In fact, I was having coffee with a friend a few days ago who told me this very thing. "Jesus would be appalled if he knew people were worshiping him," my friend said. The reason for his protest shouldn't be too surprising. As we'll see in a moment, the divinity of Jesus has tremendous implications. This is why Paul says things like this to the Colossian church:
Jesus is the image of the invisible God.... For by him all things were created, in heaven and on earth, visible and invisible.... He is before all things, and in him all things hold together. He is the beginning, the firstborn from the dead.... For in him all the fullness of God was pleased to dwell, and through him reconcile to himself all things, whether on earth or in heaven, making peace by the blood of his cross.
Throughout the first two chapters of Colossians, Paul is reminding believers that they have been raised alongside Christ. Our lives have been bought by his blood. We are a people freed from death. Therefore, we ought to act like it.
I realize this is a lot of background before our actual passage at hand, but Paul believed that before one could discuss Christian discipleship and community, it was crucial to have a proper understanding of the the power of Christ.
Clothing of believers
Col 3:5-17 could be split into two sections: What we kill, and What we bring to life.
Put to death
Paul tells believers to put to death what is earthly because the wrath of God is coming. It's hard for us to catch the gravity of his words here. There's a sense of urgency in Paul's tone. He's afraid we don't understand what will happen if we don't heed his advice.
Alexander Maclaren describes it this way. It's like a man working in a factory who's hand gets stuck in one of the machine's rollers and starts pulling him in. He knows that in a matter of seconds, his whole body will be pulled into and crushed by the machine. Frantically, the man, with his other arm, reaches for an ax and takes off the trapped hand. It's by no means pleasant, but there's no other way.
While this is a gruesome illustration, it captures the urgency in which Paul is telling Christians to put to death the vices of sexual immorality, impurity, wonton-ness, evil desire, and covetousness.
It's no wonder the first four of the five sins listed in v. 5 are related to sexual sin. "Sexual immorality, impurity, passion, evil desire, and covetousness, which is idolatry" (Col 3:5). Sin of this sort is particularly hurtful to ourselves. We all know stories of sexual sin slowly creeping into a friend’s life, perhaps even our own, and nearly destroying everyone nearby.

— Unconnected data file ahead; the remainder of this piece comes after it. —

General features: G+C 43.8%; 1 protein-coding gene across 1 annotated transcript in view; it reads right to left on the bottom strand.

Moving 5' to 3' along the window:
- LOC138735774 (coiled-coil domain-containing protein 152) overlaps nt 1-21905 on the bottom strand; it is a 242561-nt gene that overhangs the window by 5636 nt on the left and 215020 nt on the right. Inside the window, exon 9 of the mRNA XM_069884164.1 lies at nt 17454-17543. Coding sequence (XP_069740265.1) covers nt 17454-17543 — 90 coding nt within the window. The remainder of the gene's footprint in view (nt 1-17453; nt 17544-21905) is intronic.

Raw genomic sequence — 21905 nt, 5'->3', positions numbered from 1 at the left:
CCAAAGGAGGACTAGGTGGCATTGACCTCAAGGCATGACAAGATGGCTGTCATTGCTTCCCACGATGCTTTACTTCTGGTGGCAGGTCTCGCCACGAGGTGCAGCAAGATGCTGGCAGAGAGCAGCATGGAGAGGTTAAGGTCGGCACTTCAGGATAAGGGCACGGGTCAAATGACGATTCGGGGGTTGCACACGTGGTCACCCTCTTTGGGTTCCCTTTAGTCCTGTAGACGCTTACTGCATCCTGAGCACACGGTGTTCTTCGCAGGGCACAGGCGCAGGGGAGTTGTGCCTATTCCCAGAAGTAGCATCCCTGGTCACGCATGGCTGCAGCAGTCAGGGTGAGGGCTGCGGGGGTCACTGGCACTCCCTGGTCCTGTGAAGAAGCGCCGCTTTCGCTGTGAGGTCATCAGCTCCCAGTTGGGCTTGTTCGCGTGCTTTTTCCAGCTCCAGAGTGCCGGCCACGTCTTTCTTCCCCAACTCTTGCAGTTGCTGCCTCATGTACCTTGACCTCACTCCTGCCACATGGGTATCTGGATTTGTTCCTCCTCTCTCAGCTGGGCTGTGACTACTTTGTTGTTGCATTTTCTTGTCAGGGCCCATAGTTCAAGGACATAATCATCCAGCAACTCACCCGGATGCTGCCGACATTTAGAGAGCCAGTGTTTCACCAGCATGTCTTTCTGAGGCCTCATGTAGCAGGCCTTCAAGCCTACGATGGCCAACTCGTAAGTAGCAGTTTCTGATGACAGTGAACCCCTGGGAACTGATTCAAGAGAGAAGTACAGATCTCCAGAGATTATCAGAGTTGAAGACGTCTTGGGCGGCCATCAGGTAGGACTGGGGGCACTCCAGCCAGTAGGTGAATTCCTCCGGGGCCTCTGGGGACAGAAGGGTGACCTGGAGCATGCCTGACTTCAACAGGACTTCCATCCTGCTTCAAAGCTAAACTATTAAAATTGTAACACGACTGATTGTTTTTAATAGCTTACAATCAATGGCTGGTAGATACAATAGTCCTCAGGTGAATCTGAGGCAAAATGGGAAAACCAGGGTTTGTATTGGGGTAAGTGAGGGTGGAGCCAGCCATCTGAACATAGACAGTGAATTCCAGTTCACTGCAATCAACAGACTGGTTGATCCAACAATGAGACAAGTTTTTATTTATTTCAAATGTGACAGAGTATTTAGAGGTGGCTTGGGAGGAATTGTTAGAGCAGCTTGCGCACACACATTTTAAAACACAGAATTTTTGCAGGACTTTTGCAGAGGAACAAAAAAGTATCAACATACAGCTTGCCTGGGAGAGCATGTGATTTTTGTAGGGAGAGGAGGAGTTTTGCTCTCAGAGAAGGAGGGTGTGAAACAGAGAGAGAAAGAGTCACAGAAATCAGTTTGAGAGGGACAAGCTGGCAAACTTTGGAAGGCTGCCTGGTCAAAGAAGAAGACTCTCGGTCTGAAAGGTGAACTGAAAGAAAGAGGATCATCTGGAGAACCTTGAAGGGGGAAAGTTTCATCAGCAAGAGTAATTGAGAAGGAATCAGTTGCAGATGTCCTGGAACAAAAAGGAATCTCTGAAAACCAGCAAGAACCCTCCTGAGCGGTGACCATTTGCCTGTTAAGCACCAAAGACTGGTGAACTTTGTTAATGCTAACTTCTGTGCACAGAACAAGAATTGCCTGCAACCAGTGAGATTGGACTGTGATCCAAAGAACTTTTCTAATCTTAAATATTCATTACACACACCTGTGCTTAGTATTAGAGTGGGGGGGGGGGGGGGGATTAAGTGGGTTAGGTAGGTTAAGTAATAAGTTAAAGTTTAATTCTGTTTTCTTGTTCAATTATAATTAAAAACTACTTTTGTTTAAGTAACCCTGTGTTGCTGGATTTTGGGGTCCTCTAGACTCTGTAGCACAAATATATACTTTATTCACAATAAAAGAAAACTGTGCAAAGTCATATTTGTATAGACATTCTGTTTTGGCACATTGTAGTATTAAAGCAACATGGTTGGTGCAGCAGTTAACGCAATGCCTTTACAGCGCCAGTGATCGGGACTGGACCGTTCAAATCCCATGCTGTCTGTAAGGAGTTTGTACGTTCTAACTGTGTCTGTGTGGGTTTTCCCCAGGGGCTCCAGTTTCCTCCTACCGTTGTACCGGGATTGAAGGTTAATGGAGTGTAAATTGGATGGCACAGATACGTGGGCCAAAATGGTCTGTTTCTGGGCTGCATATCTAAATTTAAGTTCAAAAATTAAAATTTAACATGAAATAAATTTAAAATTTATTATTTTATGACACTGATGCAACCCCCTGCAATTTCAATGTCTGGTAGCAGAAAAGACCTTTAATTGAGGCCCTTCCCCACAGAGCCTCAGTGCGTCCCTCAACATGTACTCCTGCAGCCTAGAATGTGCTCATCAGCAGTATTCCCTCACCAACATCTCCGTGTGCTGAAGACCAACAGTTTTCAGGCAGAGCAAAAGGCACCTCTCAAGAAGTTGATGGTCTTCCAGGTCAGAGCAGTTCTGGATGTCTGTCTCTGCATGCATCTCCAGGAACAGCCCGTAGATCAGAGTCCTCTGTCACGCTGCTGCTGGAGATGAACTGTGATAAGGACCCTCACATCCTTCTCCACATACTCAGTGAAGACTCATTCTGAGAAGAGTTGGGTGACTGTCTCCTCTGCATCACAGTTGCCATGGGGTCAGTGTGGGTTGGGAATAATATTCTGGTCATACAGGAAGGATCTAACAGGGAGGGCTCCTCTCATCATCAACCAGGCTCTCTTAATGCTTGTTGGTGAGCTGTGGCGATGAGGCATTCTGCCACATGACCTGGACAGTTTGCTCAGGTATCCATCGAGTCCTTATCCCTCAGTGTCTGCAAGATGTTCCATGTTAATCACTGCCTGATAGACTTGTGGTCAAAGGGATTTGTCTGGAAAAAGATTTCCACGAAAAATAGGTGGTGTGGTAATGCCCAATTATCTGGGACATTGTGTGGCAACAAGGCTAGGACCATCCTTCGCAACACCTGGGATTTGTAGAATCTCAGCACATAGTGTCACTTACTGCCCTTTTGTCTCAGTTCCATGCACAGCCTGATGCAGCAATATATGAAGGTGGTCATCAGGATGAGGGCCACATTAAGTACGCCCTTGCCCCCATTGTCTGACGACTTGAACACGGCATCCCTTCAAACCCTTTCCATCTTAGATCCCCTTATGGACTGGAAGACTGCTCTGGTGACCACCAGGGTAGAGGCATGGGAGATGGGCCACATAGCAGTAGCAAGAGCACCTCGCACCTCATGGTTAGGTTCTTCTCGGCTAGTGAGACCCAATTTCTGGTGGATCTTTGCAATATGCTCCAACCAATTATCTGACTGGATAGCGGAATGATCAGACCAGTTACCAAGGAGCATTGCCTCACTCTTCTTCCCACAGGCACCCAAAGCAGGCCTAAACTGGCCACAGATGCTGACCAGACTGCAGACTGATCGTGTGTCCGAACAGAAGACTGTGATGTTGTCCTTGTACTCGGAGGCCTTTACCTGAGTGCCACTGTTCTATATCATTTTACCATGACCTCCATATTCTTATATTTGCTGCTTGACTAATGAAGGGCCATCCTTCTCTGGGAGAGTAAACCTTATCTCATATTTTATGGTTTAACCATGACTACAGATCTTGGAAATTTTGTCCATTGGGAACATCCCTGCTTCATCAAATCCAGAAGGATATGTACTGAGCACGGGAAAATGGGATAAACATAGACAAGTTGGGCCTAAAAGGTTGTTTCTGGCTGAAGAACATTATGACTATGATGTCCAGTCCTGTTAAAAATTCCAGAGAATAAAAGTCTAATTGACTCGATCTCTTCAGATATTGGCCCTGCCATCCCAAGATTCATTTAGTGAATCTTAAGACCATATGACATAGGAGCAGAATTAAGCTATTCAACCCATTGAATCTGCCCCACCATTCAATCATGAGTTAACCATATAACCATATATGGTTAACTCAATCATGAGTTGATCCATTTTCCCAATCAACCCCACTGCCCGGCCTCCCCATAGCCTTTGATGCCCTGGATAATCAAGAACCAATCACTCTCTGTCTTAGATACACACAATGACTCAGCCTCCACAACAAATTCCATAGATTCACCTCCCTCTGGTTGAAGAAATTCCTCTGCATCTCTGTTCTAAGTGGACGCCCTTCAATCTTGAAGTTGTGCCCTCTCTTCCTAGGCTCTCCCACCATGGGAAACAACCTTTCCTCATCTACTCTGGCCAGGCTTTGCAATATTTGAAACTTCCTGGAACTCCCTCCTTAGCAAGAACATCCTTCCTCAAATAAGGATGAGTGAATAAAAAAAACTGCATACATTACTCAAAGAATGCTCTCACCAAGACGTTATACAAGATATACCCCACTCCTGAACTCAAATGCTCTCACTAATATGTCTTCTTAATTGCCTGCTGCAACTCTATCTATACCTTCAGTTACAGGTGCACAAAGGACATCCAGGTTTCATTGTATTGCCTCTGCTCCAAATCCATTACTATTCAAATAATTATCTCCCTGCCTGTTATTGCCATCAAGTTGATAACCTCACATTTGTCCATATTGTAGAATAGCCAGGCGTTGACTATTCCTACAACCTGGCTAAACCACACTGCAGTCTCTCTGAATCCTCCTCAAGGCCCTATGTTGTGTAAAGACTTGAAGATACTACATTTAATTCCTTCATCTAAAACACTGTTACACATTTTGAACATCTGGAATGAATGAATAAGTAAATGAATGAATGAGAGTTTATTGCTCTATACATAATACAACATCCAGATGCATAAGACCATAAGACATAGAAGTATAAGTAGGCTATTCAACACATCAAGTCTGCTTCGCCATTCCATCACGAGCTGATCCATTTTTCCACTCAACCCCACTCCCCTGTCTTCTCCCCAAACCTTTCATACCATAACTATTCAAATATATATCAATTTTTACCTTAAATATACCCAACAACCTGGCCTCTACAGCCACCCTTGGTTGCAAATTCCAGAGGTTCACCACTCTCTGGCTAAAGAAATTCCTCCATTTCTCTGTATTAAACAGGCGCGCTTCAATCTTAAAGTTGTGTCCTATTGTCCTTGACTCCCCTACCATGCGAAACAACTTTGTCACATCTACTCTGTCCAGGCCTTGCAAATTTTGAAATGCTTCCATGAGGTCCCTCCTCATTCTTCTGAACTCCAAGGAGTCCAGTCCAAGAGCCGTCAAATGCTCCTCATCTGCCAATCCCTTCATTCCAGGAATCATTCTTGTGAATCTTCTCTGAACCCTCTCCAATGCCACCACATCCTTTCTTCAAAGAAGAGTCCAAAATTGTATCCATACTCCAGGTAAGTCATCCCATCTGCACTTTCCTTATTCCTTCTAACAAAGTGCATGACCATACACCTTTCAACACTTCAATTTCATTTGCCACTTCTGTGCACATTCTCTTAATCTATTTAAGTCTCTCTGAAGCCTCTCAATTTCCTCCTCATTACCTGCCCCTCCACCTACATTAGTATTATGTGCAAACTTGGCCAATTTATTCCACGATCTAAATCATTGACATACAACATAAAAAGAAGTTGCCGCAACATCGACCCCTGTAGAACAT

Now, what is the danger from these sins? The wrath of God. This is an odd phrase to see in the New Testament, right? We figure that phrase needs to stay in the Old Testament. It does good for those of us on this side of the cross to remember that God does not change, and his hatred of sin still burns strong. God loves you so much that he desires for you to mature in Christ, which means immediately taking off sin. Paul’s not done.
Do you see that the next grouping of calamities are relational in manner? "Anger, wrath, malice, slander, and obscene talk. Do not lie to one another, seeing that you have put off the old self" (Col 3:8-9). Our focus is starting to turn towards the way we relate to each other.
Paul is addressing a small gathering of believers. He knows sins like these will splinter a congregation in no time. It wouldn't be too difficult to find stories of churches getting torn apart by slander and malice, right?
Being renewed in life
Paul continues. "Put off the old self," he says, "and put on the new self, which is being renewed in knowledge after the image of its creator" (Col 3:10, 12).
The phrase I want to emphasize here is "being renewed." We hear it throughout the New Testament. In 2 Corinthians, Paul says “our inner self is being renewed day by day.” In other words, becoming more Christlike is a gradual process. This is very comforting to me. Some of us are haunted by sins and vices that we just can't seem to shake. This life is plagued by decades of trying to shed sin. It's been said many times from the church I attend that churches shouldn't be a museum of saints, but a hospital of sinners. In other words, we know that fighting against sin can be a long, arduous battle, which is fought day by day. We are slowly being renewed.